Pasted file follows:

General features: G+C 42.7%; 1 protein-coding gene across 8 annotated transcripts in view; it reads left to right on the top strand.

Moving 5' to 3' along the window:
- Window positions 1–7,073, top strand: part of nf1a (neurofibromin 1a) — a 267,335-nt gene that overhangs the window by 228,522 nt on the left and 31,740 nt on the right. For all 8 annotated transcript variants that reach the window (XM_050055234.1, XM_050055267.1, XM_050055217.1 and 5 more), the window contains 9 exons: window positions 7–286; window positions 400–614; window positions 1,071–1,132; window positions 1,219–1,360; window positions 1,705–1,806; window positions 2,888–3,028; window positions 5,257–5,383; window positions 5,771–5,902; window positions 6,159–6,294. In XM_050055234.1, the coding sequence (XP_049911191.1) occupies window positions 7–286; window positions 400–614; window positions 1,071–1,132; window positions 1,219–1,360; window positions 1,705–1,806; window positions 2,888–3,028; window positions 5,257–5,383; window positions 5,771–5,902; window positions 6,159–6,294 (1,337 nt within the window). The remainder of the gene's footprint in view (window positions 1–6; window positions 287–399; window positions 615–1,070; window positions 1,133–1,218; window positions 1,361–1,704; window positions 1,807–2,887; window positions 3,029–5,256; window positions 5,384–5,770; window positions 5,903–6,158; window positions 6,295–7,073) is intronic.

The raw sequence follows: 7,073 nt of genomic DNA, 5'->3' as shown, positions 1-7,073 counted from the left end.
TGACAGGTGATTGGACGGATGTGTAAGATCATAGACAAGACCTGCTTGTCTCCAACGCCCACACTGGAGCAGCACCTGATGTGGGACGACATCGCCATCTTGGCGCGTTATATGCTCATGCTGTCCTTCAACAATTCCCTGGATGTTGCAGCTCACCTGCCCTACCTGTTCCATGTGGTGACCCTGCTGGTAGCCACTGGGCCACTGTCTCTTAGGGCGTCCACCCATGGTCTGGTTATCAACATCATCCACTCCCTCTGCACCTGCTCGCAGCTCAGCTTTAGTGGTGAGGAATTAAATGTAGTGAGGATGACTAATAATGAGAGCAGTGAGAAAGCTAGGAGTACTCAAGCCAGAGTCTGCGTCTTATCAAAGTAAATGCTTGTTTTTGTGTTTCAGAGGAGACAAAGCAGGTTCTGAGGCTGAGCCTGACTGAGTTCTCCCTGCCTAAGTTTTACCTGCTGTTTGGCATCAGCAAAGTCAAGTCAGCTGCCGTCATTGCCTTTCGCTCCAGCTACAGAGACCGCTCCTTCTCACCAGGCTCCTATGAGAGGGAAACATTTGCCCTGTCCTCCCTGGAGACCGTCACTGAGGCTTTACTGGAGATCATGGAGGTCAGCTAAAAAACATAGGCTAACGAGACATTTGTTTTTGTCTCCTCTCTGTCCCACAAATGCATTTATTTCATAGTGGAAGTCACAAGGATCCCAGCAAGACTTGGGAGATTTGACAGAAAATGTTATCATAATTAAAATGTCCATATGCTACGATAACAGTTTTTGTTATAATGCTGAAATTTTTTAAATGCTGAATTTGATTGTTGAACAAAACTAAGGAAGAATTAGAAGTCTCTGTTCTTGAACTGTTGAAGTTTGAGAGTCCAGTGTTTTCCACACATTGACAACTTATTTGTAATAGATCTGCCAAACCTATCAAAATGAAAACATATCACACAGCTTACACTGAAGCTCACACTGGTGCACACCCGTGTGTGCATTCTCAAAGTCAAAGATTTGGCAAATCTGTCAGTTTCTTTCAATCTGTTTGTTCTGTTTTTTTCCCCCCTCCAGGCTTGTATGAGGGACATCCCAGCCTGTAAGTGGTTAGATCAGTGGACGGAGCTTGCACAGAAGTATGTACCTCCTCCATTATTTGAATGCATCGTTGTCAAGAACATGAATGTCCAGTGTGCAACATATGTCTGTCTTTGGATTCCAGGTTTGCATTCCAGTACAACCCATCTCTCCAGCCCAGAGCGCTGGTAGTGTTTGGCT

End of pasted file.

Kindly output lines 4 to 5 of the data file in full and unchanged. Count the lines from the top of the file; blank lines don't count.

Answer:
The raw sequence follows: 7,073 nt of genomic DNA, 5'->3' as shown, positions 1-7,073 counted from the left end.
TGACAGGTGATTGGACGGATGTGTAAGATCATAGACAAGACCTGCTTGTCTCCAACGCCCACACTGGAGCAGCACCTGATGTGGGACGACATCGCCATCTTGGCGCGTTATATGCTCATGCTGTCCTTCAACAATTCCCTGGATGTTGCAGCTCACCTGCCCTACCTGTTCCATGTGGTGACCCTGCTGGTAGCCACTGGGCCACTGTCTCTTAGGGCGTCCACCCATGGTCTGGTTATCAACATCATCCACTCCCTCTGCACCTGCTCGCAGCTCAGCTTTAGTGGTGAGGAATTAAATGTAGTGAGGATGACTAATAATGAGAGCAGTGAGAAAGCTAGGAGTACTCAAGCCAGAGTCTGCGTCTTATCAAAGTAAATGCTTGTTTTTGTGTTTCAGAGGAGACAAAGCAGGTTCTGAGGCTGAGCCTGACTGAGTTCTCCCTGCCTAAGTTTTACCTGCTGTTTGGCATCAGCAAAGTCAAGTCAGCTGCCGTCATTGCCTTTCGCTCCAGCTACAGAGACCGCTCCTTCTCACCAGGCTCCTATGAGAGGGAAACATTTGCCCTGTCCTCCCTGGAGACCGTCACTGAGGCTTTACTGGAGATCATGGAGGTCAGCTAAAAAACATAGGCTAACGAGACATTTGTTTTTGTCTCCTCTCTGTCCCACAAATGCATTTATTTCATAGTGGAAGTCACAAGGATCCCAGCAAGACTTGGGAGATTTGACAGAAAATGTTATCATAATTAAAATGTCCATATGCTACGATAACAGTTTTTGTTATAATGCTGAAATTTTTTAAATGCTGAATTTGATTGTTGAACAAAACTAAGGAAGAATTAGAAGTCTCTGTTCTTGAACTGTTGAAGTTTGAGAGTCCAGTGTTTTCCACACATTGACAACTTATTTGTAATAGATCTGCCAAACCTATCAAAATGAAAACATATCACACAGCTTACACTGAAGCTCACACTGGTGCACACCCGTGTGTGCATTCTCAAAGTCAAAGATTTGGCAAATCTGTCAGTTTCTTTCAATCTGTTTGTTCTGTTTTTTTCCCCCCTCCAGGCTTGTATGAGGGACATCCCAGCCTGTAAGTGGTTAGATCAGTGGACGGAGCTTGCACAGAAGTATGTACCTCCTCCATTATTTGAATGCATCGTTGTCAAGAACATGAATGTCCAGTGTGCAACATATGTCTGTCTTTGGATTCCAGGTTTGCATTCCAGTACAACCCATCTCTCCAGCCCAGAGCGCTGGTAGTGTTTGGCT